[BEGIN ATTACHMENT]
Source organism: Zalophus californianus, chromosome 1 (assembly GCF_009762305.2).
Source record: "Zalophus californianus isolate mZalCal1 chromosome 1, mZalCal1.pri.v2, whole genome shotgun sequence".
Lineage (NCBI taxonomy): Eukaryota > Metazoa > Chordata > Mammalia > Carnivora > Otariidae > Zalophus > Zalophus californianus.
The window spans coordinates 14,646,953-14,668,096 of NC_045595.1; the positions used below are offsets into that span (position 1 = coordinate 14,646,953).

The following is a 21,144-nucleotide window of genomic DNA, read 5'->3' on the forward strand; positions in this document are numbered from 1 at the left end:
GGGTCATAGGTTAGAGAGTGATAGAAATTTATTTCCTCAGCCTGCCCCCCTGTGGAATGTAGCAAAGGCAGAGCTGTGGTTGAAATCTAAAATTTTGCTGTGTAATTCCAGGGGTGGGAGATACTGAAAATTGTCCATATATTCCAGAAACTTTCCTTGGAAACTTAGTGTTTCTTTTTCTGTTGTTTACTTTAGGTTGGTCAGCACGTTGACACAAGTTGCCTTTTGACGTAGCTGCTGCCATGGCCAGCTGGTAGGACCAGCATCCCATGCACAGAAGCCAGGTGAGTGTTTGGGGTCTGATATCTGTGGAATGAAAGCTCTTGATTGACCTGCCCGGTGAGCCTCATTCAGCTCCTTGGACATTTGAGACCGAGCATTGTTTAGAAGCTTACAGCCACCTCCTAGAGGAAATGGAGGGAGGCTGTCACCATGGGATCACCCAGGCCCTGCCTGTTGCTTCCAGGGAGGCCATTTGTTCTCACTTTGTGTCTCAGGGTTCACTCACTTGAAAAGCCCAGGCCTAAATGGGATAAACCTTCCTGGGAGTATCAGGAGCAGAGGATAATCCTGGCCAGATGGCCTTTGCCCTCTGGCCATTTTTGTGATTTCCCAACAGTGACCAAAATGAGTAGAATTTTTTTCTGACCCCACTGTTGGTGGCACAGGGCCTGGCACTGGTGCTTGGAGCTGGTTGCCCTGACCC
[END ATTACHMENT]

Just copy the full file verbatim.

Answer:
Source organism: Zalophus californianus, chromosome 1 (assembly GCF_009762305.2).
Source record: "Zalophus californianus isolate mZalCal1 chromosome 1, mZalCal1.pri.v2, whole genome shotgun sequence".
Lineage (NCBI taxonomy): Eukaryota > Metazoa > Chordata > Mammalia > Carnivora > Otariidae > Zalophus > Zalophus californianus.
The window spans coordinates 14,646,953-14,668,096 of NC_045595.1; the positions used below are offsets into that span (position 1 = coordinate 14,646,953).

The following is a 21,144-nucleotide window of genomic DNA, read 5'->3' on the forward strand; positions in this document are numbered from 1 at the left end:
GGGTCATAGGTTAGAGAGTGATAGAAATTTATTTCCTCAGCCTGCCCCCCTGTGGAATGTAGCAAAGGCAGAGCTGTGGTTGAAATCTAAAATTTTGCTGTGTAATTCCAGGGGTGGGAGATACTGAAAATTGTCCATATATTCCAGAAACTTTCCTTGGAAACTTAGTGTTTCTTTTTCTGTTGTTTACTTTAGGTTGGTCAGCACGTTGACACAAGTTGCCTTTTGACGTAGCTGCTGCCATGGCCAGCTGGTAGGACCAGCATCCCATGCACAGAAGCCAGGTGAGTGTTTGGGGTCTGATATCTGTGGAATGAAAGCTCTTGATTGACCTGCCCGGTGAGCCTCATTCAGCTCCTTGGACATTTGAGACCGAGCATTGTTTAGAAGCTTACAGCCACCTCCTAGAGGAAATGGAGGGAGGCTGTCACCATGGGATCACCCAGGCCCTGCCTGTTGCTTCCAGGGAGGCCATTTGTTCTCACTTTGTGTCTCAGGGTTCACTCACTTGAAAAGCCCAGGCCTAAATGGGATAAACCTTCCTGGGAGTATCAGGAGCAGAGGATAATCCTGGCCAGATGGCCTTTGCCCTCTGGCCATTTTTGTGATTTCCCAACAGTGACCAAAATGAGTAGAATTTTTTTCTGACCCCACTGTTGGTGGCACAGGGCCTGGCACTGGTGCTTGGAGCTGGTTGCCCTGACCC